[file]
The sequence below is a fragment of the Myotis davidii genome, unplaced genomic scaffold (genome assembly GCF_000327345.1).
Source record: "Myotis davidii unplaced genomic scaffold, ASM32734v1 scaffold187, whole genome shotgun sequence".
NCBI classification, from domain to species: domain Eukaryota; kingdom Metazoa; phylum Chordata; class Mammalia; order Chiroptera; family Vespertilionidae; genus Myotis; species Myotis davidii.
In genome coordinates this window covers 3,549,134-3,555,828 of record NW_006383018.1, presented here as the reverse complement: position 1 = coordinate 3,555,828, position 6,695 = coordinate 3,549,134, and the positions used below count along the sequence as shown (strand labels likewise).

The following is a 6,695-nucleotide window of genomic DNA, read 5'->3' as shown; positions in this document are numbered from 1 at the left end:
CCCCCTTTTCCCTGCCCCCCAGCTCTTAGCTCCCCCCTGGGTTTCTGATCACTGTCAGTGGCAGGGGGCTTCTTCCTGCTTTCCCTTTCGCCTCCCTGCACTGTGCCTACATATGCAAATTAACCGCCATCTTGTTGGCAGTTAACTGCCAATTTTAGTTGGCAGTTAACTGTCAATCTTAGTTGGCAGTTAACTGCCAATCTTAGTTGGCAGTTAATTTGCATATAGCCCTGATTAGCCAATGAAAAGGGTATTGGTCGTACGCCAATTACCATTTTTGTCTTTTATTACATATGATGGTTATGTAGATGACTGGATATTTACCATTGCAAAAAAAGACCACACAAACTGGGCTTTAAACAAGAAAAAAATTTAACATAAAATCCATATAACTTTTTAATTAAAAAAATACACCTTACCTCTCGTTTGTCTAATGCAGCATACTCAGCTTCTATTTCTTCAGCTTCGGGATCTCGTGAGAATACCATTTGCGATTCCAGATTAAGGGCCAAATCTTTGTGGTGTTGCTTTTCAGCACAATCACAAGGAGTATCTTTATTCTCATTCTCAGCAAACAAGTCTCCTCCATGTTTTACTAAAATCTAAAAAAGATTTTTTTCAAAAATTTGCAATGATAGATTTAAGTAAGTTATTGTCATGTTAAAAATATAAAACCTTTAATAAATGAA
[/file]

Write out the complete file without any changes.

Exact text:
The sequence below is a fragment of the Myotis davidii genome, unplaced genomic scaffold (genome assembly GCF_000327345.1).
Source record: "Myotis davidii unplaced genomic scaffold, ASM32734v1 scaffold187, whole genome shotgun sequence".
NCBI classification, from domain to species: domain Eukaryota; kingdom Metazoa; phylum Chordata; class Mammalia; order Chiroptera; family Vespertilionidae; genus Myotis; species Myotis davidii.
In genome coordinates this window covers 3,549,134-3,555,828 of record NW_006383018.1, presented here as the reverse complement: position 1 = coordinate 3,555,828, position 6,695 = coordinate 3,549,134, and the positions used below count along the sequence as shown (strand labels likewise).

The following is a 6,695-nucleotide window of genomic DNA, read 5'->3' as shown; positions in this document are numbered from 1 at the left end:
CCCCCTTTTCCCTGCCCCCCAGCTCTTAGCTCCCCCCTGGGTTTCTGATCACTGTCAGTGGCAGGGGGCTTCTTCCTGCTTTCCCTTTCGCCTCCCTGCACTGTGCCTACATATGCAAATTAACCGCCATCTTGTTGGCAGTTAACTGCCAATTTTAGTTGGCAGTTAACTGTCAATCTTAGTTGGCAGTTAACTGCCAATCTTAGTTGGCAGTTAATTTGCATATAGCCCTGATTAGCCAATGAAAAGGGTATTGGTCGTACGCCAATTACCATTTTTGTCTTTTATTACATATGATGGTTATGTAGATGACTGGATATTTACCATTGCAAAAAAAGACCACACAAACTGGGCTTTAAACAAGAAAAAAATTTAACATAAAATCCATATAACTTTTTAATTAAAAAAATACACCTTACCTCTCGTTTGTCTAATGCAGCATACTCAGCTTCTATTTCTTCAGCTTCGGGATCTCGTGAGAATACCATTTGCGATTCCAGATTAAGGGCCAAATCTTTGTGGTGTTGCTTTTCAGCACAATCACAAGGAGTATCTTTATTCTCATTCTCAGCAAACAAGTCTCCTCCATGTTTTACTAAAATCTAAAAAAGATTTTTTTCAAAAATTTGCAATGATAGATTTAAGTAAGTTATTGTCATGTTAAAAATATAAAACCTTTAATAAATGAA